First, I planted "homestead" tomatoes, 80 days to harvest. I chose this variety because it's supposed to be well-suited for hot and humid gardens. Homestead is a salad tomato, 6-8 ounces according to the catalog, although mine have been averaging about 2-3 ounces with the largest one I've picked weighing 4.2 ounces.
Will I grow them again? Yes, I like these a lot.
This is the first year I've grown a paste tomato; it's also the first time I've grown a determinate tomato. I chose "oroma", an heirloom, 70 days to harvest. Shortly after the homestead tomatoes started ripening, these started turning orange too. They were smaller than I expected at first, although now the ripe ones are larger, about five inches long. They are fighting blossom-end rot, even though they are planted right next to the other varieties that have no problems at all.
Will I grow them again? Well, I do have more seeds, but they aren't "my favorite paste tomato", plus there's the whole blossom-end-rot thing that doesn't seem to bother the other tomato varieties I'm growing. I'll probably try something else in the future but I'll continue to use these seeds too.
I love cherry tomatoes - I keep a bowl of them on the counter to snack on throughout the day, and I eat a handful of them whenever I'm in the garden. This year I chose "yellow pear" because so many people raved about them. It's also an indeterminate variety, 75-80 days to harvest.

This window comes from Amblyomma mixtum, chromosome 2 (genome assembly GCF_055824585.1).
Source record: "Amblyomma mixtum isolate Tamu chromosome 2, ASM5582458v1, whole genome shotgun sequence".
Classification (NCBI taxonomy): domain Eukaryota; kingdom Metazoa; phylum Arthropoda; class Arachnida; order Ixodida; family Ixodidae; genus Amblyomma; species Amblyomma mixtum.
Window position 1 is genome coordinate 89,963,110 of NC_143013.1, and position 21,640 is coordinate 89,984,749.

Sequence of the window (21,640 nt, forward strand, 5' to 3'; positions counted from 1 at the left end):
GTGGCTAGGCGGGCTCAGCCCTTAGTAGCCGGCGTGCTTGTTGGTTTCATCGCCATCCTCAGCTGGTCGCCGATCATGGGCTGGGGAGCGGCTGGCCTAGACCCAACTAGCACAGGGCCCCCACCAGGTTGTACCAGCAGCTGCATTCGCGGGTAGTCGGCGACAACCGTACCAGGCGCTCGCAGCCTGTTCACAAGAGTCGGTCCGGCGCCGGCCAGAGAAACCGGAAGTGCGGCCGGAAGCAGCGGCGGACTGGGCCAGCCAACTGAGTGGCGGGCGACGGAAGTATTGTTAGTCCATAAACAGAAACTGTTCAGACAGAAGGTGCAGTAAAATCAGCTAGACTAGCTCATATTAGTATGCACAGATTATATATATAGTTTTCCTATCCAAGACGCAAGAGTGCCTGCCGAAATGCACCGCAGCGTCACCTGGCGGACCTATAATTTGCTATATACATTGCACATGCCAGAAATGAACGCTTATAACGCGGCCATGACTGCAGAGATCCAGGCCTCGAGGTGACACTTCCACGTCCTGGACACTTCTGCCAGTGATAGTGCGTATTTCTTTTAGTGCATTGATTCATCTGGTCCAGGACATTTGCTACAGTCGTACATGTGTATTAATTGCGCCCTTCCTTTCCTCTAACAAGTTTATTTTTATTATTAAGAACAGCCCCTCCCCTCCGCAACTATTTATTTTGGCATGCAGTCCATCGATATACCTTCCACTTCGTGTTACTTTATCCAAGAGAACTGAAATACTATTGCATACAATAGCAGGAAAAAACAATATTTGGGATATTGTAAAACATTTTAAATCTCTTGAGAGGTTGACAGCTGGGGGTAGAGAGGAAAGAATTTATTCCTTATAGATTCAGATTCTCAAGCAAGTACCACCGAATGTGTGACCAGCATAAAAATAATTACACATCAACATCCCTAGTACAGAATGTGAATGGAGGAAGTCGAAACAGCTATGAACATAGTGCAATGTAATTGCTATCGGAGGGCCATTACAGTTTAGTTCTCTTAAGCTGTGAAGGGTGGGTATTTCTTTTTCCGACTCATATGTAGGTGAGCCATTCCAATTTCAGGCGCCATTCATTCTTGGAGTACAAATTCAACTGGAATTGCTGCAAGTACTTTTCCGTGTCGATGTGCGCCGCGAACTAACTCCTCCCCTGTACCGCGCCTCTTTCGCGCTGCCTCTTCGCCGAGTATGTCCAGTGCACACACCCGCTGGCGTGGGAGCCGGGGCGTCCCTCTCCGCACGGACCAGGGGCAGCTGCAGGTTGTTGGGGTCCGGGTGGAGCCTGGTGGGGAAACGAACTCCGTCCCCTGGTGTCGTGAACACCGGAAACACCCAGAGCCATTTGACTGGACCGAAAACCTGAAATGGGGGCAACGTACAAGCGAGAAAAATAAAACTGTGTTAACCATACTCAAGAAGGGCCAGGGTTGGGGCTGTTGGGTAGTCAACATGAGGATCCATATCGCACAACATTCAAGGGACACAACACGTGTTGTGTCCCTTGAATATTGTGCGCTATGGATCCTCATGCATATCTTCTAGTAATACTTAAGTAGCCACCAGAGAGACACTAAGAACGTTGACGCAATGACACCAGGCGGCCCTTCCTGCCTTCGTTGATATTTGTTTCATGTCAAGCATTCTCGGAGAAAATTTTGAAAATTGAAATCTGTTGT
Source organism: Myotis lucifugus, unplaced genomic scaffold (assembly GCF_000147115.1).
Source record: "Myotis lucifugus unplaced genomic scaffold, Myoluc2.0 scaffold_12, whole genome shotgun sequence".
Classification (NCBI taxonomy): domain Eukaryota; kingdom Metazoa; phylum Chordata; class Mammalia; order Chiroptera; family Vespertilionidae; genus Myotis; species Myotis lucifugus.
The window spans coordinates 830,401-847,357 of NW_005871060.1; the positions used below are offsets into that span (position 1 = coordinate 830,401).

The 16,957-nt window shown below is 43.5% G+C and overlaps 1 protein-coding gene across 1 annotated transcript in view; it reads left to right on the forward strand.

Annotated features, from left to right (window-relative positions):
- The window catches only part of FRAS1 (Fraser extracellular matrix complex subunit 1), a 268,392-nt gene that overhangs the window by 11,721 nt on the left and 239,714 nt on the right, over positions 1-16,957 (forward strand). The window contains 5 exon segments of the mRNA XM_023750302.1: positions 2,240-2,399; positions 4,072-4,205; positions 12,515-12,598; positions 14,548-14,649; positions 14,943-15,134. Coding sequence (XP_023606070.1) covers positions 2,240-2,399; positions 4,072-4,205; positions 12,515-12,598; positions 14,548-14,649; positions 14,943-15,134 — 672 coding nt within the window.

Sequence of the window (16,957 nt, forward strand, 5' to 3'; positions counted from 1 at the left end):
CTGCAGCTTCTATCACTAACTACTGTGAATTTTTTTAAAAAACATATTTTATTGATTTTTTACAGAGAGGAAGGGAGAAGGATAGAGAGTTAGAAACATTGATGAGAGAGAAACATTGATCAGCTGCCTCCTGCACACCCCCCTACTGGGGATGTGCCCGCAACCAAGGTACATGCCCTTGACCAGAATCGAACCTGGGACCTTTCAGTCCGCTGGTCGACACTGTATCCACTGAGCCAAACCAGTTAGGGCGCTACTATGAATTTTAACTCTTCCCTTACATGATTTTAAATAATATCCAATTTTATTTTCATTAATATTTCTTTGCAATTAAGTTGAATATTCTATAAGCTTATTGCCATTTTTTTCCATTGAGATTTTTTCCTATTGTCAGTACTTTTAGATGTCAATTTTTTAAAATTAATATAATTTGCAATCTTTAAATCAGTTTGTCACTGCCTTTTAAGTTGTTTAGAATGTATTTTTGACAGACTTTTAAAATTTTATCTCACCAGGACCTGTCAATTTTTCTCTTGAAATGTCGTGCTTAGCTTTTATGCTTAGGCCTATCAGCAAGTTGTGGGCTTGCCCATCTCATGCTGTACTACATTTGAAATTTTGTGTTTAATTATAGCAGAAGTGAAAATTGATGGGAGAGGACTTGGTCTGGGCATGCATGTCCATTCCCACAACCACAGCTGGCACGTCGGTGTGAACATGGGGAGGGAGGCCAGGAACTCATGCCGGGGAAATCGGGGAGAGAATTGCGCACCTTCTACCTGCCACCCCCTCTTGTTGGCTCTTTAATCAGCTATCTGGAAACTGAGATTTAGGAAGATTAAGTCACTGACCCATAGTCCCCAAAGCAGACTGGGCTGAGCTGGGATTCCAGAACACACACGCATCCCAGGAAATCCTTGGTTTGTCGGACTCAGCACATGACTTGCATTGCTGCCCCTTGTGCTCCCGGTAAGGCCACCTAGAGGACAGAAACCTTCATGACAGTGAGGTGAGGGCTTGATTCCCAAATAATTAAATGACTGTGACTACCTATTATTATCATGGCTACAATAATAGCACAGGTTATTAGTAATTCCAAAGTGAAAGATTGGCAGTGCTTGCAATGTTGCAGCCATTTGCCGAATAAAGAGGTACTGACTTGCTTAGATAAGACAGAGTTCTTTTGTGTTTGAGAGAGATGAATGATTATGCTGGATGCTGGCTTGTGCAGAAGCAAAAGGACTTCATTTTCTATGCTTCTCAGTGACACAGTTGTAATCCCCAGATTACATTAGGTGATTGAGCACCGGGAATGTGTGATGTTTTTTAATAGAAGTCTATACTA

"Mortgage lifter" is the final variety I grew from seed this year. It's an indeterminate plant, 95 days to harvest. It was the last of all my plants to provide ripe tomatoes, but they are also much larger than I expected. Perhaps it's not officially a beefsteak tomato, but I call it that.
Most of them have this belly button-looking thingy on the bottom.
I bought a four pack of "Arkansas traveler" tomatoes from the feed store, but only one survived. It's an indeterminate variety, 85 days to harvest. The description said it's a very old tomato that was historically grown in the south, and has fruits up to half a pound. I've babied the remaining plant along, but it's still far behind the other varieties in development and growth.
Will I grow it again? I hope I'll get some tomatoes from it before the end of the season so I can decide whether or not it's one I want to grow again. I noticed this week that there are several clusters of flowers, so I'm more hopeful than I was.
What is your favorite tomato variety?
My hope is to inspire you, and to encourage your homesteading plans and your dreams of a
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